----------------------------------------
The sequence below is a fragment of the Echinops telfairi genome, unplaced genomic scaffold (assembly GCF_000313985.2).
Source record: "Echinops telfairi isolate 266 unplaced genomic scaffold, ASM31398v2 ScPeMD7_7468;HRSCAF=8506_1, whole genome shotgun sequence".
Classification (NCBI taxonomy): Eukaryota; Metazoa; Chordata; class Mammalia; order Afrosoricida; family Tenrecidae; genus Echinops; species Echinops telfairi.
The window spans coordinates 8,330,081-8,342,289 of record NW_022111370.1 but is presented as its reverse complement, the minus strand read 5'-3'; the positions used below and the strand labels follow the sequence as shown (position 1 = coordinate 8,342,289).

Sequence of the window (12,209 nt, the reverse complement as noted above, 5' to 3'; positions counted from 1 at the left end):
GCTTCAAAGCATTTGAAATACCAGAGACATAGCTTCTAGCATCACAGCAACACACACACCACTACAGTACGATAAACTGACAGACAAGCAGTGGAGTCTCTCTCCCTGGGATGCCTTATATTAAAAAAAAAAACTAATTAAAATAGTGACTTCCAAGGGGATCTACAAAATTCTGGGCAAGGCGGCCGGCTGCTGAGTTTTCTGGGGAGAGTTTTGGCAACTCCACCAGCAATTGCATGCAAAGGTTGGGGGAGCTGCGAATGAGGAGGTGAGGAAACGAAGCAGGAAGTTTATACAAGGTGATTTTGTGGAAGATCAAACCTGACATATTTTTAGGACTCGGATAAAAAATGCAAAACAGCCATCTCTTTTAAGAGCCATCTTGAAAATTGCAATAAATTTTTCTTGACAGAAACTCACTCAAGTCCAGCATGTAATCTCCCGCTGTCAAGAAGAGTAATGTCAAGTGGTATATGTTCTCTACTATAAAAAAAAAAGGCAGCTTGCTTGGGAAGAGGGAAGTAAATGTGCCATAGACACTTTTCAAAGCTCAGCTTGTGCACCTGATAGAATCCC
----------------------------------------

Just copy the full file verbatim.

The sequence below is a fragment of the Echinops telfairi genome, unplaced genomic scaffold (assembly GCF_000313985.2).
Source record: "Echinops telfairi isolate 266 unplaced genomic scaffold, ASM31398v2 ScPeMD7_7468;HRSCAF=8506_1, whole genome shotgun sequence".
Classification (NCBI taxonomy): Eukaryota; Metazoa; Chordata; class Mammalia; order Afrosoricida; family Tenrecidae; genus Echinops; species Echinops telfairi.
The window spans coordinates 8,330,081-8,342,289 of record NW_022111370.1 but is presented as its reverse complement, the minus strand read 5'-3'; the positions used below and the strand labels follow the sequence as shown (position 1 = coordinate 8,342,289).

Sequence of the window (12,209 nt, the reverse complement as noted above, 5' to 3'; positions counted from 1 at the left end):
GCTTCAAAGCATTTGAAATACCAGAGACATAGCTTCTAGCATCACAGCAACACACACACCACTACAGTACGATAAACTGACAGACAAGCAGTGGAGTCTCTCTCCCTGGGATGCCTTATATTAAAAAAAAAAACTAATTAAAATAGTGACTTCCAAGGGGATCTACAAAATTCTGGGCAAGGCGGCCGGCTGCTGAGTTTTCTGGGGAGAGTTTTGGCAACTCCACCAGCAATTGCATGCAAAGGTTGGGGGAGCTGCGAATGAGGAGGTGAGGAAACGAAGCAGGAAGTTTATACAAGGTGATTTTGTGGAAGATCAAACCTGACATATTTTTAGGACTCGGATAAAAAATGCAAAACAGCCATCTCTTTTAAGAGCCATCTTGAAAATTGCAATAAATTTTTCTTGACAGAAACTCACTCAAGTCCAGCATGTAATCTCCCGCTGTCAAGAAGAGTAATGTCAAGTGGTATATGTTCTCTACTATAAAAAAAAAAGGCAGCTTGCTTGGGAAGAGGGAAGTAAATGTGCCATAGACACTTTTCAAAGCTCAGCTTGTGCACCTGATAGAATCCC